All of my points were just restatements of classic MS replies to valid issues. I just got them out of the way before someone serious rolled them out.

    The one valid belief that I have about the process is that the only way to implement any MS specific formats HAS to be a superset of ODF and other ISO or internationally recognized standards. The only parts they (the MS superset) should include will be application specific tags, mapping, decoding and schema, unless it is clearly new and previously undocumented functionality.

    The stupidity of not extending ODF for common functions, or contributing to a BETTER vector graphic ML, or using a defined date standard is appalling.

    A valid MS friendly format really should have been under 200 pages, simply by incorporating accepted, recognized methods and standards.

    Sorry for dragging that red herring across the path.

  • Chris Ward 2008/03/23, 17:00

    Well yes, but what will you do about it ?

    This thing is coming to a vote; it’s going to be like a presidential election. Sure to be ‘Republican’ or ‘Democrat’ who wins, but no-one is sure which, right now.

    “America has spoken. We are just not sure what she has said”. Where have I heard that before ?

    And the policies … the ways forward for the technology industries over the next few years … are different.

    Speak now. Get your vote counted.

  • zbog 2008/03/24, 04:13

    Hello Rob,

    Pardon me for asking, but why do we have to bring up the remaining defects in OOXML? The standardization process should be based on the pledge of the initiator of that standard that it is good.
    That is, by default any proposed standard should be considered bad/non standard worthy, and the initiator should be required to come up with evidence that proves its worthiness. And should that evidence be unconvincing, the standard should be turned down by ISO.

    I had little success finding any Microsoft document bringing up any such evidence. Why is this out of the norm difference? Why aren’t we requiring such a document from the initiator ECMA/Microsoft?

    Here is a forum post of mine, putting the same question:
    http://www.noooxml.org/forum/t-48601#post-129997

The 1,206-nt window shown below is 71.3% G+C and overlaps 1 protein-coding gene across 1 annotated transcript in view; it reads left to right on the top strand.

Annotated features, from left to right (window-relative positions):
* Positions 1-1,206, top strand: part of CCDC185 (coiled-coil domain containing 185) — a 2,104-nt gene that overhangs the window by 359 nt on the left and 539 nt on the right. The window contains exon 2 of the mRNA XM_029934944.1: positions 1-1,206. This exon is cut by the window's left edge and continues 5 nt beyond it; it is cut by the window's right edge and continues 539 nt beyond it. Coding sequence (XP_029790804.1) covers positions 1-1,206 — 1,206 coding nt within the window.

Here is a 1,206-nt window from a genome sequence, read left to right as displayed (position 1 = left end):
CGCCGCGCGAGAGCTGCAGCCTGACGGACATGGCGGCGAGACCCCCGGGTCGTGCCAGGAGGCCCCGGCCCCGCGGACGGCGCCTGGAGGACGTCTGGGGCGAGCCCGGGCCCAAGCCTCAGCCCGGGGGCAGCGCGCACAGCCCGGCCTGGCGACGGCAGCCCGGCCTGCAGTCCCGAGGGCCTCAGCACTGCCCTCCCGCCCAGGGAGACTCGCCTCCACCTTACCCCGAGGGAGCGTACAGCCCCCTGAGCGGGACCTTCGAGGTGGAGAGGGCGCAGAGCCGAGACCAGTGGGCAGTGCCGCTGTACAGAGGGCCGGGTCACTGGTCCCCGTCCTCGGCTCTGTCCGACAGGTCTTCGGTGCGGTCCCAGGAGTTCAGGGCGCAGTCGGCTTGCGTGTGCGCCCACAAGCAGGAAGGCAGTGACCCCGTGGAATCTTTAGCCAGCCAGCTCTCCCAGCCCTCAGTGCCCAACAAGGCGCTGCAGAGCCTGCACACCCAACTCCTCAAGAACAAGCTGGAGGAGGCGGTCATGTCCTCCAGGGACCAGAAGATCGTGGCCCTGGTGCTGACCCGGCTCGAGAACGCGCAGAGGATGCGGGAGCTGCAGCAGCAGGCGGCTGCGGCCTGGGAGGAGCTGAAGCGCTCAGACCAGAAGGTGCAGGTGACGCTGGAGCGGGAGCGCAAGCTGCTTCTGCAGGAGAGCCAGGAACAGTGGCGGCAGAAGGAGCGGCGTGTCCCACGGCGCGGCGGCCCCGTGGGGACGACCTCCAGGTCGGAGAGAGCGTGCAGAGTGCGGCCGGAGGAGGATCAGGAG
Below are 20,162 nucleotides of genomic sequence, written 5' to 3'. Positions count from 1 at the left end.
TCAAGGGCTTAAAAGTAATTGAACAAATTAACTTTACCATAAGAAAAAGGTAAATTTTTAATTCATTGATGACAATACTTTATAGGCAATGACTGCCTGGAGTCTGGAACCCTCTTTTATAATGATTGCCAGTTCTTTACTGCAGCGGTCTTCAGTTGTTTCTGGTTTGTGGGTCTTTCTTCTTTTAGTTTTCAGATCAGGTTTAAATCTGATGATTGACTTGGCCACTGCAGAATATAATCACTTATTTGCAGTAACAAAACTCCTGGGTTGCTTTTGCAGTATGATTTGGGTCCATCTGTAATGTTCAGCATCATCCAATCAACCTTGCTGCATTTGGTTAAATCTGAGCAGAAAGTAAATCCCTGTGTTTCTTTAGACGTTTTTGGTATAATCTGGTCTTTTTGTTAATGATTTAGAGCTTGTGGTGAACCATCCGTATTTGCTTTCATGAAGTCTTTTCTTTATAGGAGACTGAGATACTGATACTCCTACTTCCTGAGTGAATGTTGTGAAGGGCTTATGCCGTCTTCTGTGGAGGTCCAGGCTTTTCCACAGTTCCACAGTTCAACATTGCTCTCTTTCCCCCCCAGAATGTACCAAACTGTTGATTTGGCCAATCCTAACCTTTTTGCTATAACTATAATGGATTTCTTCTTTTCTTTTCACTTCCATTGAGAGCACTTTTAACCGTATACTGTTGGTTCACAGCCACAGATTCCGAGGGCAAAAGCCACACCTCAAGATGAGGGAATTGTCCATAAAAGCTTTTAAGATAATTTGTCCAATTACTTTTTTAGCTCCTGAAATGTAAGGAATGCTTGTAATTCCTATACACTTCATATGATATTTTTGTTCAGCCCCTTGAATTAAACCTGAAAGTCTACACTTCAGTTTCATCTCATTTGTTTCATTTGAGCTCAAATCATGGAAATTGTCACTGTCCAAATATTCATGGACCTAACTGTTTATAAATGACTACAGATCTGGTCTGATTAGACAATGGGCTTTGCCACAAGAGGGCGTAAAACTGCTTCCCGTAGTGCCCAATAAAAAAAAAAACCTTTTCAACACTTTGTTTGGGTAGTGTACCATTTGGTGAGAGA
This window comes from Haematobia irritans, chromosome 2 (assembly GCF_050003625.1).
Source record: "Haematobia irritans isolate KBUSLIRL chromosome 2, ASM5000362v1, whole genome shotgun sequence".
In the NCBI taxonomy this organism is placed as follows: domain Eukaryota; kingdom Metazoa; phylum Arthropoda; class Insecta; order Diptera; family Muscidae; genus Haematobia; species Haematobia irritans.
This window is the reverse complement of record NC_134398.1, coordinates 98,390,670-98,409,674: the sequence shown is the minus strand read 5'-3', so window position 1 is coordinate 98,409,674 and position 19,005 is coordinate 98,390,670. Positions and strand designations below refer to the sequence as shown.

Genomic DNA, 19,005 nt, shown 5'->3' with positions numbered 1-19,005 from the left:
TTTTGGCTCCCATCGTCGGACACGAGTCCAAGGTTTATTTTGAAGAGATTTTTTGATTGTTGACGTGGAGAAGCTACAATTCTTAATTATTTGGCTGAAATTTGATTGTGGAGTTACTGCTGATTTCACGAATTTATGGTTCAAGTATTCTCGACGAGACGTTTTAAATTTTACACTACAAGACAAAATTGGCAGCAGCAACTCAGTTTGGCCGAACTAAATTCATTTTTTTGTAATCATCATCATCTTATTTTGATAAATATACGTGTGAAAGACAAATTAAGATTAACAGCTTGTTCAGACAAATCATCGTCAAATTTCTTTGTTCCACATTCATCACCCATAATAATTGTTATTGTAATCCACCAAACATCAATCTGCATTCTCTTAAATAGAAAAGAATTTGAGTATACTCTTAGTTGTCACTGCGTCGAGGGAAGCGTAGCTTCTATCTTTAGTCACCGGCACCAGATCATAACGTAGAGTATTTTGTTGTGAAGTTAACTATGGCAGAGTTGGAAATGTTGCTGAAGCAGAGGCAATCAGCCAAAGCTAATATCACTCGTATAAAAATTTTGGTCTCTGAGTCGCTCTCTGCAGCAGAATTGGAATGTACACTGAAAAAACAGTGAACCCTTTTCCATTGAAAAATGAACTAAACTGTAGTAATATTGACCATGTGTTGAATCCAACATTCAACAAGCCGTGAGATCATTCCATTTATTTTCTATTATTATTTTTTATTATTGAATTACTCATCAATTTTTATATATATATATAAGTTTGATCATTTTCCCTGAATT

• Gerardo Tasistro 2008/03/24, 10:34

    @ TomS, sorry about that. My apologies I was too quick to pass judgment. Your post sounded too much like the “intellectual brilliance” and “Vulcan logic” emerging from Redmond these days. It actually looked like a true Microsoft sponsored post.

    I totally agree with your comment. It is something I never actually considered as an option. Maybe because by default I believe Microsoft will want to go its own way rather than share the path.

    Heck it would be so much easier if they did use ODF. On top of that they already have a pretty good MS Office to ODF converter. Its called Open Office. So even that would be covered.

    As a side note the ODF (as published May 1 2005) is 706 pages long (minus 30 for index). That makes OOXML about 9 times bigger. Now given Rob’s comment on three different ways to show font color we can think there are three ways to do everything. That still makes OOXML 3 times bigger (9/3=3). Now unless DIS 29500 is published with font size 36, there has got to be something really really wrong about it don’t you think?

  • Eduardo Maza 2008/04/04, 18:12

    How does this analysis compares to other standards already approved by ISO or any other organization?

  • Anonymous 2008/04/05, 07:52

    Now that Microsoft has all their people in place at MS-ISO, they can proceed apace.

    All Microsoft products will now be approved as standards.

    All non-Microsoft software standards can now be repealed.